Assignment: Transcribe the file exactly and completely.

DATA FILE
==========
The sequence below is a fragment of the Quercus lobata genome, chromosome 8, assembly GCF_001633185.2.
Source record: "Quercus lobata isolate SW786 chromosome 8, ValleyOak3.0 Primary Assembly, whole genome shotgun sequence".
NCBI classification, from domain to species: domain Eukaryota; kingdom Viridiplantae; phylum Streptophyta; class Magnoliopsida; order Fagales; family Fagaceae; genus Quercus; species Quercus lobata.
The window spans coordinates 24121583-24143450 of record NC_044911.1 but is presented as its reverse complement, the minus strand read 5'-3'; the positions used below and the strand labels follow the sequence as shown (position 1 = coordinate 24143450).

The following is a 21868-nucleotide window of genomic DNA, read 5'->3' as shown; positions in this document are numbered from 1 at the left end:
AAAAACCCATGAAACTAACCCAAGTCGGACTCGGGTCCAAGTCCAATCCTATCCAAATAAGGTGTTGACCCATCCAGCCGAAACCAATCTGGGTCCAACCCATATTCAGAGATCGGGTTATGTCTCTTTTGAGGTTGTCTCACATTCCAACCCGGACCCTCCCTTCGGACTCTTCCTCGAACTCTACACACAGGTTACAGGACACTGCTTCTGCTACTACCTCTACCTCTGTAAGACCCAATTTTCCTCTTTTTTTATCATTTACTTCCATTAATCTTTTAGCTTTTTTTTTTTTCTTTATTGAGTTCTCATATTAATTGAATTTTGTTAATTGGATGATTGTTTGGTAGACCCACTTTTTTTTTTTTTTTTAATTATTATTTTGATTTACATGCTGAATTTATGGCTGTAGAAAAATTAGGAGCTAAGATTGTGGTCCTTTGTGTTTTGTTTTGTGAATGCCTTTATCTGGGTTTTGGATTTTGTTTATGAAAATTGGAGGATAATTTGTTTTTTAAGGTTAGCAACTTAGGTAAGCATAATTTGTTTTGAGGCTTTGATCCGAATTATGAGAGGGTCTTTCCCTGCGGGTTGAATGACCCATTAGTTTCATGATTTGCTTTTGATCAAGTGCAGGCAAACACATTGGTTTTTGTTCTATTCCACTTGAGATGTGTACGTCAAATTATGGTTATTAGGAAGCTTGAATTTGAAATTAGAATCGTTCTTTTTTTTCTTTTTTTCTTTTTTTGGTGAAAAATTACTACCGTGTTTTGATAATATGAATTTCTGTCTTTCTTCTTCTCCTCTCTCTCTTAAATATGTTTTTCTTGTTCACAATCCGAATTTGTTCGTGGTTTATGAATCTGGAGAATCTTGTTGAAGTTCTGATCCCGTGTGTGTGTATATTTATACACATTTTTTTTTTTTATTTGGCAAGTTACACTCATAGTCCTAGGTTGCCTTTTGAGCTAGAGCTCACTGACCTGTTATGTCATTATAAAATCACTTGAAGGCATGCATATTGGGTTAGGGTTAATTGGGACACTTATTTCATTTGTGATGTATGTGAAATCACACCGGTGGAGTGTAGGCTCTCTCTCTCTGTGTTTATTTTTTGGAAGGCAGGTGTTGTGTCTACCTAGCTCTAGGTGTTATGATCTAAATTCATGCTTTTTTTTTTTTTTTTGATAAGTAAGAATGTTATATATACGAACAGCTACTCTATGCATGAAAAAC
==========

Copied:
The sequence below is a fragment of the Quercus lobata genome, chromosome 8, assembly GCF_001633185.2.
Source record: "Quercus lobata isolate SW786 chromosome 8, ValleyOak3.0 Primary Assembly, whole genome shotgun sequence".
NCBI classification, from domain to species: domain Eukaryota; kingdom Viridiplantae; phylum Streptophyta; class Magnoliopsida; order Fagales; family Fagaceae; genus Quercus; species Quercus lobata.
The window spans coordinates 24121583-24143450 of record NC_044911.1 but is presented as its reverse complement, the minus strand read 5'-3'; the positions used below and the strand labels follow the sequence as shown (position 1 = coordinate 24143450).

The following is a 21868-nucleotide window of genomic DNA, read 5'->3' as shown; positions in this document are numbered from 1 at the left end:
AAAAACCCATGAAACTAACCCAAGTCGGACTCGGGTCCAAGTCCAATCCTATCCAAATAAGGTGTTGACCCATCCAGCCGAAACCAATCTGGGTCCAACCCATATTCAGAGATCGGGTTATGTCTCTTTTGAGGTTGTCTCACATTCCAACCCGGACCCTCCCTTCGGACTCTTCCTCGAACTCTACACACAGGTTACAGGACACTGCTTCTGCTACTACCTCTACCTCTGTAAGACCCAATTTTCCTCTTTTTTTATCATTTACTTCCATTAATCTTTTAGCTTTTTTTTTTTTCTTTATTGAGTTCTCATATTAATTGAATTTTGTTAATTGGATGATTGTTTGGTAGACCCACTTTTTTTTTTTTTTTTAATTATTATTTTGATTTACATGCTGAATTTATGGCTGTAGAAAAATTAGGAGCTAAGATTGTGGTCCTTTGTGTTTTGTTTTGTGAATGCCTTTATCTGGGTTTTGGATTTTGTTTATGAAAATTGGAGGATAATTTGTTTTTTAAGGTTAGCAACTTAGGTAAGCATAATTTGTTTTGAGGCTTTGATCCGAATTATGAGAGGGTCTTTCCCTGCGGGTTGAATGACCCATTAGTTTCATGATTTGCTTTTGATCAAGTGCAGGCAAACACATTGGTTTTTGTTCTATTCCACTTGAGATGTGTACGTCAAATTATGGTTATTAGGAAGCTTGAATTTGAAATTAGAATCGTTCTTTTTTTTCTTTTTTTCTTTTTTTGGTGAAAAATTACTACCGTGTTTTGATAATATGAATTTCTGTCTTTCTTCTTCTCCTCTCTCTCTTAAATATGTTTTTCTTGTTCACAATCCGAATTTGTTCGTGGTTTATGAATCTGGAGAATCTTGTTGAAGTTCTGATCCCGTGTGTGTGTATATTTATACACATTTTTTTTTTTTATTTGGCAAGTTACACTCATAGTCCTAGGTTGCCTTTTGAGCTAGAGCTCACTGACCTGTTATGTCATTATAAAATCACTTGAAGGCATGCATATTGGGTTAGGGTTAATTGGGACACTTATTTCATTTGTGATGTATGTGAAATCACACCGGTGGAGTGTAGGCTCTCTCTCTCTGTGTTTATTTTTTGGAAGGCAGGTGTTGTGTCTACCTAGCTCTAGGTGTTATGATCTAAATTCATGCTTTTTTTTTTTTTTTTGATAAGTAAGAATGTTATATATACGAACAGCTACTCTATGCATGAAAAAC